Quilting stitches in contrasting patterns create texture on the white background fabric.

Miniature white stars were carefully sewn onto this patriotic shield design.

Fabrics of different colors and patterns give shape and texture to the fruit and flowers.


A Virtuous Message

Many men and women in 19th-century Baltimore belonged to clubs and organizations. Baltimore album quilts often include squares decorated with symbols used by those groups. Two charitable organizations popular with men of the time are represented in the designs on this quilt. The symbol of three linked rings standing for the virtues of friendship, love, and truth—was (and still is) used by the Independent Order of Odd Fellows. The square and compasses is an emblem used by the Freemasons (or Masons).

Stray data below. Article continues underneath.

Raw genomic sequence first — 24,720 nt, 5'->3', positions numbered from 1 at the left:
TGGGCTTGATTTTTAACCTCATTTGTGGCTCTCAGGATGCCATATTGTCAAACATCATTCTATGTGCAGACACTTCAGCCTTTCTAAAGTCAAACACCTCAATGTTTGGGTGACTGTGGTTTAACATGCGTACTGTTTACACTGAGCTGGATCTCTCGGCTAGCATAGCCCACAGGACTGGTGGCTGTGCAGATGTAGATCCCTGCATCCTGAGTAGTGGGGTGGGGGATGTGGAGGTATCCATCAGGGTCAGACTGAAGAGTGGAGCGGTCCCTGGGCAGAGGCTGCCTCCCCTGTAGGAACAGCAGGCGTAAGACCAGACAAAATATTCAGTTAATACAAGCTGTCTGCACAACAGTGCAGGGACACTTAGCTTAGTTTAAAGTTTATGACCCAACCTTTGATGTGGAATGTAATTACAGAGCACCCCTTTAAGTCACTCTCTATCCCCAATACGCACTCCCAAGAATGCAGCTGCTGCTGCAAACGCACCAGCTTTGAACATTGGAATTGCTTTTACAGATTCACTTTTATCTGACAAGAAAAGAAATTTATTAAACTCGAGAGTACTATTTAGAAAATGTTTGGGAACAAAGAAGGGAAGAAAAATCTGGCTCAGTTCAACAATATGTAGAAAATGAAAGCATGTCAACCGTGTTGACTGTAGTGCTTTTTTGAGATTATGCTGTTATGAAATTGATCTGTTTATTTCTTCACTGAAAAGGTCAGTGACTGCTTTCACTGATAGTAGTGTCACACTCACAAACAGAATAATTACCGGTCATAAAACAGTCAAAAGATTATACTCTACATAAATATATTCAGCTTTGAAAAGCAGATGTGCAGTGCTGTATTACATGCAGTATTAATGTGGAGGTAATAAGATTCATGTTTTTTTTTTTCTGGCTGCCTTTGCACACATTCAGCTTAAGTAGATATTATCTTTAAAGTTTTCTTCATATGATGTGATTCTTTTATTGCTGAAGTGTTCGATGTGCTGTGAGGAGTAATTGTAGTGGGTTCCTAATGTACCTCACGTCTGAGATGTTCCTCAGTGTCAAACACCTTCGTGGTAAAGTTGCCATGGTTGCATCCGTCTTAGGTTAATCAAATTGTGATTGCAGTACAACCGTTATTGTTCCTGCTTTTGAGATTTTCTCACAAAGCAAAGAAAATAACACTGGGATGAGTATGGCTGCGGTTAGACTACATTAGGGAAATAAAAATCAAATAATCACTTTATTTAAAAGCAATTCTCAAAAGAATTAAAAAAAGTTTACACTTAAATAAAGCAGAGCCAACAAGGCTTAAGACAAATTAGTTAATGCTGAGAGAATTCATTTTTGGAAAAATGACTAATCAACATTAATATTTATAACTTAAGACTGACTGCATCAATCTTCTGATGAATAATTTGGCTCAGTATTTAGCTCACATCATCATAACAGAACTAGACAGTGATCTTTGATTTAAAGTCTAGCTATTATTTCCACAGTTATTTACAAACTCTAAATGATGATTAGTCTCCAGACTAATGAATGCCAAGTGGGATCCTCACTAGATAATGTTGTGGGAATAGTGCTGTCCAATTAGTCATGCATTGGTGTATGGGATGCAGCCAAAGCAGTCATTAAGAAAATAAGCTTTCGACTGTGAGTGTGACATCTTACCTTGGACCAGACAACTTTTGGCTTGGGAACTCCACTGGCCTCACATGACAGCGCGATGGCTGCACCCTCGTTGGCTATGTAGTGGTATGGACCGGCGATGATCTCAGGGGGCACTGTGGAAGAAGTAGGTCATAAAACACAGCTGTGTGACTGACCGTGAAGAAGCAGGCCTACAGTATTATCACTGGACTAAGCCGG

Other images on the quilt are symbols of friendship and kindness. The pineapple represents hospitality, and the cornucopia indicates generosity. Scales symbolize justice. The anchor stands for hope, and the harp for music. The design of two hearts pierced by an arrow clearly means love; the hand holding a heart symbolizes friendship; and the pear signifies affection.

Many Baltimore album quilts also include emblems of national pride. In this quilt's bottom right corner, a cannon and red-and-white-striped swag are patriotic references to Baltimore's Fort McHenry and the 1812 battle that inspired the national anthem, The Star Spangled Banner.

A symbol of the Freemasons organization, the square and compasses reminded members of the virtues of good judgment and fairness.

The heart in hand is a symbol of charity and friendship used by the Independent Order of Odd Fellows.

Patriotic images like this cannon are common on Baltimore album quilts.